On display at Stonehenge

Market Lavington Museum has now closed for the winter (except by arrangement with the curator, of course) but we are delighted that some of our artefacts are now on display at the Stonehenge Visitor Centre. This building, which opened a year ago, is the point of arrival for all visitors to Wiltshire’s famous stone circle and other associated archaeological sites. It is situated on Salisbury Plain where vast numbers of soldiers from Britain, the Empire and other allied countries were trained prior to going to Europe to fight in what we now call the First World War. It is this military use of the Salisbury Plain area that is ‘celebrated’ in the ‘Soldiers at Stonehenge’ exhibition. Market Lavington and Easterton were very much involved in the training and temporary homing of soldiers and we are pleased to be represented at this display

Photography will not normally be permitted at this exhibition but we were granted an exemption to photograph our items.

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Our Valcartier medallion has featured before (as an exhibit at Market Lavington) on this blog but we were moved, here, to see it alongside exhibits from the Imperial War Museum.

The backs of display cabinets are lined with a variety of images from First World War days.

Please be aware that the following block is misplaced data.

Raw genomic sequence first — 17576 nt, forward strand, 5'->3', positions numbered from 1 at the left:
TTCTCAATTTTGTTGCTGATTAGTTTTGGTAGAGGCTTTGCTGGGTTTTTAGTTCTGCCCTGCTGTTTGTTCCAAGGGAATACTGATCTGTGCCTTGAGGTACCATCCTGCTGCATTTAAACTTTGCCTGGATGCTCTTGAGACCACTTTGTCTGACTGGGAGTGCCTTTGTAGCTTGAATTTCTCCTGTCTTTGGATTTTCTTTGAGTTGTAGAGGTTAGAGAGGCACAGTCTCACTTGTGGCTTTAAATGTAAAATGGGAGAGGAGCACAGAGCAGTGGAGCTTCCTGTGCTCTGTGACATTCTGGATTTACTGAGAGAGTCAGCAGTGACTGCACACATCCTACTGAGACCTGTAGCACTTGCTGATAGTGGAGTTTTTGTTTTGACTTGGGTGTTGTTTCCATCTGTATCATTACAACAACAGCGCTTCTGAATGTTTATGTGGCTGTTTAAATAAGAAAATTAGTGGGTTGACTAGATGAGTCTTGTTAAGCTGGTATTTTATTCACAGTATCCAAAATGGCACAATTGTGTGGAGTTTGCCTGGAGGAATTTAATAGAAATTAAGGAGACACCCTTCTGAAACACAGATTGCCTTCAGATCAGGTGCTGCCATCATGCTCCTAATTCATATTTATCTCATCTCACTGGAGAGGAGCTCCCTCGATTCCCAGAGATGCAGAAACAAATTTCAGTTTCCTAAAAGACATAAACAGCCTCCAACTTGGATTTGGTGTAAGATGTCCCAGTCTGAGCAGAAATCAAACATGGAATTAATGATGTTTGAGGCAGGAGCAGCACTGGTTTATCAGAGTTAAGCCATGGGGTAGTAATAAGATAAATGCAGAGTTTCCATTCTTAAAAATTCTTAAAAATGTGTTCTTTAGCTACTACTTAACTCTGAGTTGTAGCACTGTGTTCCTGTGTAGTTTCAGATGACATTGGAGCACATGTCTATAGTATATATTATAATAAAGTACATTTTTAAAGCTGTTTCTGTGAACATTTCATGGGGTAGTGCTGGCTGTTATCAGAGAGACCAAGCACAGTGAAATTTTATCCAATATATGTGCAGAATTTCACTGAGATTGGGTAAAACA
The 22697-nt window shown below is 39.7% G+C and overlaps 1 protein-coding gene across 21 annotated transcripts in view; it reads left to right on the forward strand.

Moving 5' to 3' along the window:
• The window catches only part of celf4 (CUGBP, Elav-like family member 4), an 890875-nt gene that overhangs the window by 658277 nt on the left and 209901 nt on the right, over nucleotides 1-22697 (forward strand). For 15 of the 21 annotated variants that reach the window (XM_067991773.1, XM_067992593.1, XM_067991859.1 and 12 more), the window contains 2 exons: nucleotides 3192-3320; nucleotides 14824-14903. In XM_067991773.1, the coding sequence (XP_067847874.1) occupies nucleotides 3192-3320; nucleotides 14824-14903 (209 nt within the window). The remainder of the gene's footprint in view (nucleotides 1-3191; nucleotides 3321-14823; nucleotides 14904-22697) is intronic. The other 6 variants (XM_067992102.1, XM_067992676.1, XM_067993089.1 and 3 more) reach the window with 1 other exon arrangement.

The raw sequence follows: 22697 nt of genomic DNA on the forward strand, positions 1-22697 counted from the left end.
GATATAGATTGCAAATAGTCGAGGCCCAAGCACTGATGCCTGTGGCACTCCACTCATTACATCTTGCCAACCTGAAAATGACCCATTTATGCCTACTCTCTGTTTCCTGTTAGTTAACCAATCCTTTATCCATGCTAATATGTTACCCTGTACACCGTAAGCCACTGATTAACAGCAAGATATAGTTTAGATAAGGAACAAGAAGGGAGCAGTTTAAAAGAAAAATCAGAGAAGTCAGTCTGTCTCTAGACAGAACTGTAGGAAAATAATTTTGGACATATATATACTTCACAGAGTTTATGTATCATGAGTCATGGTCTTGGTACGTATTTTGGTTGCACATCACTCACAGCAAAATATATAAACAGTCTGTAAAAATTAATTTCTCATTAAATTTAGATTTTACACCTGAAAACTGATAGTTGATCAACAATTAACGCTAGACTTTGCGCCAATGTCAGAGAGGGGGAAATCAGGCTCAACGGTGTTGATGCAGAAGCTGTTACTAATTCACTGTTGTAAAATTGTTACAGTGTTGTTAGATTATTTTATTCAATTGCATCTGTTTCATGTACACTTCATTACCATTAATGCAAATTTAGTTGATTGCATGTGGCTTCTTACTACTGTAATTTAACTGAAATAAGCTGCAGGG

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Across the bottom we have the lovely photo of Market Lavington Market Place in full swing as a Red Cross fund raising market in 1915. Our local WW1 group plan to recreate this event in 2015. The top right photo shows Norman Neate, landlord of the Brewery Tap on White Street with two Canadian soldiers. The top left photo is not a Market Lavington one.

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This poster has appeared on this blog before – but the name of Market Lavington is now ‘in lights’ at one of the most iconic tourist sites in the world.

We were invited to the official opening of this display which also incorporated a brief commemoration ceremony at the stones. This was a moving and dramatic occasion.

It was dark and Stonehenge was floodlit.

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Some of the stones had images of marching First World War soldiers projected onto them.

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The famous verse by Robert Binyon was read and then two buglers emerged from behind one of the stones to play The Last Post.

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The two minute silence which followed was a deeply moving occasion.

We’d urge one and all to visit the Stonehenge exhibition. The good news is that members of English Heritage or The National Trust get free admission.

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